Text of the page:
LBRY (pronounced “Library”) was the next project on the chopping block. LBRY is a reimagining of YouTube with decentralized monetization tools, designed to solve the problem of politically-motivated censorship at companies like Google and Facebook. The token performed a real function in a real application. The sale of that token, however, was deemed to be an offering of investment contracts.
As in Kik Interactive and Telegram, LBRY too lost a motion for summary judgment, this time in New Hampshire. LBRY has said that “LBRY Inc. will likely be dead in the near future.”
This brings us to the present day. The SEC argues that between 2013 and 2020 Ripple raised $1.3 billion by selling XRP, which represented an “investment contract.” On Dec. 2, the SEC and Ripple exchanged dueling motions in what should be the last shots fired (or at least among the last shots fired) between them, before a judge in the Southern District of New York will rule, once again, on the legality of a token project.
Boiling down Ripple’s argument in this case to a single line on Twitter, company counsel Stuart Alderoty resorted to something akin to denial. He argued, among other things, that there is no investment contract because there is no formal contract between Ripple and XRP purchasers, and that the tokens were sold for consumptive use.
The SEC, for its part, refers to “economic reality” of Ripple’s sales not less than 15 times, asking the court to look “beyond boilerplate disclaimers” to the facts as they stand – including who bought tokens and how they were used. This economic reality allegedly “forecloses any argument that Ripple offered and sold XRP primarily for consumptive use.”
Reviewing the precedent lawsuits, it’s pretty clear which argument has been more successful in federal courts. In Kik, Judge Alvin Hellerstein wrote that “form should be disregarded for substance and the emphasis should be on economic reality,” (citing 1967’s Tcherepenin v. Knight, 389 U.S. 332, 336).
In Telegram, Judge P. Kevin Castel pointed out that “Congress intended the application of [the securities laws] to turn on the economic realities underlying a transaction, and not on the name appended thereto,” (citing Glen-Arden v. Constantino, 493 F.2d 1027, 1034 (2d Cir. 1974)).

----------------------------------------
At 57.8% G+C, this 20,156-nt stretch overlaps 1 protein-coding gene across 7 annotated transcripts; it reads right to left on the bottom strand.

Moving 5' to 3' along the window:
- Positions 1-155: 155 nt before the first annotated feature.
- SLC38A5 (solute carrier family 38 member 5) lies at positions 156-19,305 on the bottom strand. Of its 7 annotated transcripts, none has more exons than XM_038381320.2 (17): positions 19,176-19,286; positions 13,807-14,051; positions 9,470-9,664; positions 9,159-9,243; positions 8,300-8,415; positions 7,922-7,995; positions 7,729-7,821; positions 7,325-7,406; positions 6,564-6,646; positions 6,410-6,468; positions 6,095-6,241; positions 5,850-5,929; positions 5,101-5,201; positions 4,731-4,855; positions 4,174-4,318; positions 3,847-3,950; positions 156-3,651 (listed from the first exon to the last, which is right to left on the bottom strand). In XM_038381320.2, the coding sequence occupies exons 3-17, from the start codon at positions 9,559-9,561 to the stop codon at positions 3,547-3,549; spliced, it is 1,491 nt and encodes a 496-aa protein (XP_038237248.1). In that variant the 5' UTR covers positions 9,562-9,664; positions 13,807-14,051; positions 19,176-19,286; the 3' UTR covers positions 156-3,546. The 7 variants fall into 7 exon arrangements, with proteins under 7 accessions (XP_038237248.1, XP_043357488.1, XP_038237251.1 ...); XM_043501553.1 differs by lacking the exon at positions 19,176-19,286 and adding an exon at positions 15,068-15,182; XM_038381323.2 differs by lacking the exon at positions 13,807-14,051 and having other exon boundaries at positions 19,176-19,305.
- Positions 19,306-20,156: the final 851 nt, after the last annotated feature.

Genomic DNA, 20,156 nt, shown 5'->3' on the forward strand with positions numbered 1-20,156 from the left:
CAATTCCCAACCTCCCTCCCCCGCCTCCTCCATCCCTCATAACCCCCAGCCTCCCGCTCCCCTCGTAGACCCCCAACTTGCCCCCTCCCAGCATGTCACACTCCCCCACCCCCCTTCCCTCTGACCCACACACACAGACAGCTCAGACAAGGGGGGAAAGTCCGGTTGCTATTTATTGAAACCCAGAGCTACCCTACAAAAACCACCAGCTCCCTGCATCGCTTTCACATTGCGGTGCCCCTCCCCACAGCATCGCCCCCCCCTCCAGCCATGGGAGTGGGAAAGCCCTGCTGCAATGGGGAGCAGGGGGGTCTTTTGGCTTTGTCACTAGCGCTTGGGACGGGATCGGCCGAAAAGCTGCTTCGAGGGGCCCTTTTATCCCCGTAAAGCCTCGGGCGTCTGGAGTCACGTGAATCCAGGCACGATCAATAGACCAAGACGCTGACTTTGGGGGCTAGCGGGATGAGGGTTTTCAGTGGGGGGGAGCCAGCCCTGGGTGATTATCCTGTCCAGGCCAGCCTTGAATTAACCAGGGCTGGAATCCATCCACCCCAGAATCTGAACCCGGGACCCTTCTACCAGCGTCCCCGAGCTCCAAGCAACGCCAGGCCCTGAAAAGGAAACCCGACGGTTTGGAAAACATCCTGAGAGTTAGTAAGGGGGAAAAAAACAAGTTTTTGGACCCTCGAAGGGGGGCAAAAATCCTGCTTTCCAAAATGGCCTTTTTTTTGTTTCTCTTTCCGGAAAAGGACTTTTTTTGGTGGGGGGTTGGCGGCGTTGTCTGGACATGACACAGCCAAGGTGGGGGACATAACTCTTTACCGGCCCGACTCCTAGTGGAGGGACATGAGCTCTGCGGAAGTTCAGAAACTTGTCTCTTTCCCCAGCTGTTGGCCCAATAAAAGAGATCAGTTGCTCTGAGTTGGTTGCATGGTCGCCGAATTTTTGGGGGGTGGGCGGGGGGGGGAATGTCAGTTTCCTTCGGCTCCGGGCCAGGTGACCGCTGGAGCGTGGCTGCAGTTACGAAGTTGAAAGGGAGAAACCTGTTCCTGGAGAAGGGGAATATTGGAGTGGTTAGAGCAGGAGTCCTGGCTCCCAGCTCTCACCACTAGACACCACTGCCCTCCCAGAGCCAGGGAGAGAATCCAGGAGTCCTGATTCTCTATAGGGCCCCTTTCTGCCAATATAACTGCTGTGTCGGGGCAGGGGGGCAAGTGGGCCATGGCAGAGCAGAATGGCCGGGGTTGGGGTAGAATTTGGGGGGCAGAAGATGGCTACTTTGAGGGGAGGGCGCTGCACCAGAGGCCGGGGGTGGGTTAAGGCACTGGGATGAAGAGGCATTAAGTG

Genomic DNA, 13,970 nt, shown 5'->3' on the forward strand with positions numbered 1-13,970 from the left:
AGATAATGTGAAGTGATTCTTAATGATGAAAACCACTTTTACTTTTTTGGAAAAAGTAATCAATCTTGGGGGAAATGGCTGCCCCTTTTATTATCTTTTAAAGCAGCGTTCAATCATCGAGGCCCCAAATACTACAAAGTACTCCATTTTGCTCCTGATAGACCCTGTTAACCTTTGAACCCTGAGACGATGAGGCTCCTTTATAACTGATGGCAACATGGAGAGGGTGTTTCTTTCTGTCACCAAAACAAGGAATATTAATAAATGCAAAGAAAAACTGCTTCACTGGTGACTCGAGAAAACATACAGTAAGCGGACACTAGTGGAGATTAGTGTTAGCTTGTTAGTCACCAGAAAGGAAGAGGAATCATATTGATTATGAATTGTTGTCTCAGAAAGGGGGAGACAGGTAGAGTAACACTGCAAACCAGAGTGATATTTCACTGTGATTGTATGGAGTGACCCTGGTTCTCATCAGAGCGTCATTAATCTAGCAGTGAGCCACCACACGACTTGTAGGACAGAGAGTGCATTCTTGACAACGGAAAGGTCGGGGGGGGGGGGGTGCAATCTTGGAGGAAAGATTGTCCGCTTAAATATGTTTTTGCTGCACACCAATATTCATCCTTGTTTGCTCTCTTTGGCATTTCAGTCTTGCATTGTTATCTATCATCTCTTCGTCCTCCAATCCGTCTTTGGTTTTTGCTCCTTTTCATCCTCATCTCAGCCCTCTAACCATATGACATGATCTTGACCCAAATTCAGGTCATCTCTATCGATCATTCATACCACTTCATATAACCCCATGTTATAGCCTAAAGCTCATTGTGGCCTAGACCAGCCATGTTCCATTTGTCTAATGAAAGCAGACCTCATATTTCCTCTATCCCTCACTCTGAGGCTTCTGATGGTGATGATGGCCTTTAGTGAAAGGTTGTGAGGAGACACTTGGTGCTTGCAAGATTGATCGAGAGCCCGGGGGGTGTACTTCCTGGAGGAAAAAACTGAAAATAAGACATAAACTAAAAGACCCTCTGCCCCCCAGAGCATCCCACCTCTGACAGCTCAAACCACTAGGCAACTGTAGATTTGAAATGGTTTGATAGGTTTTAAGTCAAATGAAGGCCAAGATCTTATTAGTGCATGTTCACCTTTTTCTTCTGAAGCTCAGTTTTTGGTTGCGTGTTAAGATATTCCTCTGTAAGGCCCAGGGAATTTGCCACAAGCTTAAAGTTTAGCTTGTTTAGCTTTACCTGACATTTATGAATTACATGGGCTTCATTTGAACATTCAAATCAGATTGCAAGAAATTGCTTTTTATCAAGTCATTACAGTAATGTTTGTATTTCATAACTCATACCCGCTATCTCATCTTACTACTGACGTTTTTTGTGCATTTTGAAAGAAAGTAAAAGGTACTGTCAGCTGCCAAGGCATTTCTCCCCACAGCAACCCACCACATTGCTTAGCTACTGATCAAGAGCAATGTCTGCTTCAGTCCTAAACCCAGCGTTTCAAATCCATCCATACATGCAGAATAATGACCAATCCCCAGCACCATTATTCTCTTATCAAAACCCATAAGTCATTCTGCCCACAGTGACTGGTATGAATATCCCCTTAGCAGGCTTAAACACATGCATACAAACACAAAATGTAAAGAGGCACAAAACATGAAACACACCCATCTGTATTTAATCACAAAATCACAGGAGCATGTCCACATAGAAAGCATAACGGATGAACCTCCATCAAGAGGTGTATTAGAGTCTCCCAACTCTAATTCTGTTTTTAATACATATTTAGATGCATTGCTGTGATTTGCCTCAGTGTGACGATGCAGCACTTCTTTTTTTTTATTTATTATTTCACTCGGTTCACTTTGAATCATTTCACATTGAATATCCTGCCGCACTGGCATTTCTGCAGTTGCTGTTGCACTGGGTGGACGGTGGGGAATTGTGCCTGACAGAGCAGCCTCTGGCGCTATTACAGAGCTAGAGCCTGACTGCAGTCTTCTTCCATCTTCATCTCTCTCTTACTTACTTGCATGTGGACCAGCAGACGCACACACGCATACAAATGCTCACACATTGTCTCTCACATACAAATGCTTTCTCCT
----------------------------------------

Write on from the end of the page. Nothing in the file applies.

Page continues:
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In LBRY, Judge Paul Barbadoro wrote that “the focus of the inquiry is on the objective economic realities of the transaction rather than the form the transaction takes,” (citing United Housing Foundation v. Forman, 421 U.S. 837, 848 (1975)).
The SEC concluded its reply brief to Ripple and the court by stating “the registration regime established by the federal securities laws does not regulate ‘industries.’ It regulates conduct … for the benefit of investors.”
Does it really?
At this point, the crypto industry has more or less resigned itself to the fact that a garden-variety ICO likely satisfies all of the limbs of the Howey Test, a foundational set of standards to determine what is a security. I expect the outcome of the Ripple litigation will only confirm that.
However, there is another economic reality that needs to be considered: today, it is abundantly clear crypto is never going away. For all the precedents discussing “economic reality,” the more material fact is that there are hundreds of millions of crypto users around the globe, and that number is growing exponentially, and many are Americans.
Telling next-generation crypto projects that the only path to compliance is to “come in and register” or drop dead is like trying to take a Ford Model T into space. Crypto’s basic mode of operation is by self-custody and directly peer-to-peer transactions over the Internet, not via paper forms signed with wet ink and mailed to a transfer agent or broker-dealer. There are no national securities exchanges which support crypto asset trading. The SEC won’t even approve a regulated exchange-trade fund (ETF), despite many proposals and much market demand. The list goes on.
It's pretty clear that a huge class of investors doesn’t want what the SEC’s selling. In fact, they want the opposite. Millions of digital natives use trustless smart contracts daily for loans and other financial beasties, or grant and purchase assets like fractional royalty cash flows. They do so in an instant, from anywhere in the world, with anyone in the world, on handheld supercomputers smaller than a chocolate bar. Very soon they will do so with the assistance of artificial intelligence (AI). Investors will literally have superhuman abilities at their fingertips.
For the last six years, crypto has accepted the economic realities of a Depression-era regulatory scheme. The only question for America, at this juncture, is whether we want to back off from that regime just a little bit so we can nurture and supervise these new crypto companies right here at home – or persist, and drive them offshore.
The old ways are finished, whether Congress likes it or not.
CORRECTION: (Dec. 6 19:15 UTC): The picture caption incorrectly identified SEC Chair Gary Gensler.